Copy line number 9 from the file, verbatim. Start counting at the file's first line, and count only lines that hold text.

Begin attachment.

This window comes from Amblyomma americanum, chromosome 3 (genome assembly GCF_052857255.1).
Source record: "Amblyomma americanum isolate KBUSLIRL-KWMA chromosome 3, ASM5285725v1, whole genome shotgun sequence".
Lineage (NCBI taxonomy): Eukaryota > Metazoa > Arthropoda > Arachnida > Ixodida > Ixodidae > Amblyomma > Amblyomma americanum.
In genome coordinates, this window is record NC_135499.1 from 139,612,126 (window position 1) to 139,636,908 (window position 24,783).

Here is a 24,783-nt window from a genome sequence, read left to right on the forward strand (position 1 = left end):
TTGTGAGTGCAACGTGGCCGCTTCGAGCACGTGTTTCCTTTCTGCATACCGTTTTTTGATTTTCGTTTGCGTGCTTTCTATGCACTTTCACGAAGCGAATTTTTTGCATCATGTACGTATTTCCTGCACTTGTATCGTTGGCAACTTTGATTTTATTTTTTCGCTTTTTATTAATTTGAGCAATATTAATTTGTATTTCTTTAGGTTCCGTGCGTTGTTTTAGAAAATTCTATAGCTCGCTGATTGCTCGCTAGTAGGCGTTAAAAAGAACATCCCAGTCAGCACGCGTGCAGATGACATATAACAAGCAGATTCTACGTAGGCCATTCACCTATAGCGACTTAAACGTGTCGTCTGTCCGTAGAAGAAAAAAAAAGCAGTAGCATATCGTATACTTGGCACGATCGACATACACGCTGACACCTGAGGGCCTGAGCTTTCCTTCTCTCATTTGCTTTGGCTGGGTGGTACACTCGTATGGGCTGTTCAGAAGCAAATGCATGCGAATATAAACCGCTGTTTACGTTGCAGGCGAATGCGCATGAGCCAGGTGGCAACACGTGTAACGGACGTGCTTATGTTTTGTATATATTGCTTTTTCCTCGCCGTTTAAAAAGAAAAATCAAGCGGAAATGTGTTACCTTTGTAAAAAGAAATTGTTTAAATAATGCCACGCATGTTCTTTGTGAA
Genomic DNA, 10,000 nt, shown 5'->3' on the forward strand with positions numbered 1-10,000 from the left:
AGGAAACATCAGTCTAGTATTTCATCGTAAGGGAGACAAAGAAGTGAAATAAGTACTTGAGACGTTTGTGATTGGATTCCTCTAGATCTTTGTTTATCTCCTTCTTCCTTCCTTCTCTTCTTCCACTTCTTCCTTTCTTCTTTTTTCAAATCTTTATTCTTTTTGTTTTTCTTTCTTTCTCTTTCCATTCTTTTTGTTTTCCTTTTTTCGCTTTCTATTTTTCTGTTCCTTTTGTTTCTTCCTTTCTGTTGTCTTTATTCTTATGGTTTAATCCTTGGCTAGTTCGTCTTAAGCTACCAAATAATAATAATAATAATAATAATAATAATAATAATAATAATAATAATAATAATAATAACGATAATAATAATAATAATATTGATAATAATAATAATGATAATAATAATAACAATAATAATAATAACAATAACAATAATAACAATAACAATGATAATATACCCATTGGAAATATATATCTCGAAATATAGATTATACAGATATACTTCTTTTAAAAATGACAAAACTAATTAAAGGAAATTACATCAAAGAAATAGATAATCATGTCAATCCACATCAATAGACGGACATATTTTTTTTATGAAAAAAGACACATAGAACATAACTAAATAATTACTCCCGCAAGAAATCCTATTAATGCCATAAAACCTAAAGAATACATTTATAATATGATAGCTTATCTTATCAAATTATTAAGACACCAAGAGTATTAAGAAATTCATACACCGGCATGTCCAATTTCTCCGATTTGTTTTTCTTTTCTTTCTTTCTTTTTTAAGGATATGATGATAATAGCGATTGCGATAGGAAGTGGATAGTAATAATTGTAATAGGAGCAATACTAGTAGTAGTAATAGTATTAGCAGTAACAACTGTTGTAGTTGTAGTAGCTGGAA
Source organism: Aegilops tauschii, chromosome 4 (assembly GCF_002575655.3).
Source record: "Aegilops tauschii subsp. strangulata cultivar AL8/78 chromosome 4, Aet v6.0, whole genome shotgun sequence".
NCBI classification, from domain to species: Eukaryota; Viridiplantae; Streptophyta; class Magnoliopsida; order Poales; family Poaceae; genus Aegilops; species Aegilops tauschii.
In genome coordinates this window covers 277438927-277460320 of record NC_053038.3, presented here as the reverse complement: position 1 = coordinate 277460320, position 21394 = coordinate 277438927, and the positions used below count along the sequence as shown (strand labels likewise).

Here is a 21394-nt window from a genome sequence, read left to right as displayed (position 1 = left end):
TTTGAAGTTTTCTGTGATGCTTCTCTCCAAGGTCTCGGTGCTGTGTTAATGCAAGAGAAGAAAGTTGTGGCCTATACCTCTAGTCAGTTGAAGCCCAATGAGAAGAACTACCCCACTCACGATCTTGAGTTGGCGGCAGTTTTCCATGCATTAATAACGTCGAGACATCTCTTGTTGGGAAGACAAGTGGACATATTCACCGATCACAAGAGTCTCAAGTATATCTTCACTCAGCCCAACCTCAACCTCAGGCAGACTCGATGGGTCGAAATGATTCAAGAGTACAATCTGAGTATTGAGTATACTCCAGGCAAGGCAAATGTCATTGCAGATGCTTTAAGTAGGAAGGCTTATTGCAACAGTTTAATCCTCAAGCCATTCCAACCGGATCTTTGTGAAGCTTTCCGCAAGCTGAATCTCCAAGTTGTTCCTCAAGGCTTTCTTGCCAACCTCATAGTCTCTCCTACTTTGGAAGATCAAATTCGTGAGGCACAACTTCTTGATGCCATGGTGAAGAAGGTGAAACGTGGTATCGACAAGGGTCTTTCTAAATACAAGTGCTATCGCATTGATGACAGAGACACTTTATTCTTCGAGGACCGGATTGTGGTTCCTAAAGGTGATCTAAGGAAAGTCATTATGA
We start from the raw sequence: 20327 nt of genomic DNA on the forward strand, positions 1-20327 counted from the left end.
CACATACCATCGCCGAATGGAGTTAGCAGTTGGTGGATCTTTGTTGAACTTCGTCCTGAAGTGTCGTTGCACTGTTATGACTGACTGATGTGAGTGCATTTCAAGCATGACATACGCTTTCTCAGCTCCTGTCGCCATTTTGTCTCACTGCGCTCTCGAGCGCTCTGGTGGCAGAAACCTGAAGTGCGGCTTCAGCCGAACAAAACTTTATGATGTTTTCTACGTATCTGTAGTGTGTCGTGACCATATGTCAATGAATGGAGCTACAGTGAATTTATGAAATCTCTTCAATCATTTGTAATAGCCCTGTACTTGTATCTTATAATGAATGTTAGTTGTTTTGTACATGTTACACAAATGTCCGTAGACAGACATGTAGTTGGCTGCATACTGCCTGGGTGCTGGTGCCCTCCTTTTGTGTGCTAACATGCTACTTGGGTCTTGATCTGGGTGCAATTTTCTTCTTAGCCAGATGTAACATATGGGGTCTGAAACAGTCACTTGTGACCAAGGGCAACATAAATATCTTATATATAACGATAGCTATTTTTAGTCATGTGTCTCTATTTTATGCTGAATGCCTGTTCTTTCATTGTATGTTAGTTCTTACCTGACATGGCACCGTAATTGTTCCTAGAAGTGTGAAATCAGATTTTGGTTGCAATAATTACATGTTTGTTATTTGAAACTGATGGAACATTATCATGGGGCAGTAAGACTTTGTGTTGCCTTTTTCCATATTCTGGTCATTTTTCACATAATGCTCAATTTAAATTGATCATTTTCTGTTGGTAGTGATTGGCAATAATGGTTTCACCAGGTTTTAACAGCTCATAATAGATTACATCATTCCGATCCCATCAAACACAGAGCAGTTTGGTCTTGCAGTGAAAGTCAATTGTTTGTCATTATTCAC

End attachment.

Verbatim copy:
Source organism: Aegilops tauschii, chromosome 4 (assembly GCF_002575655.3).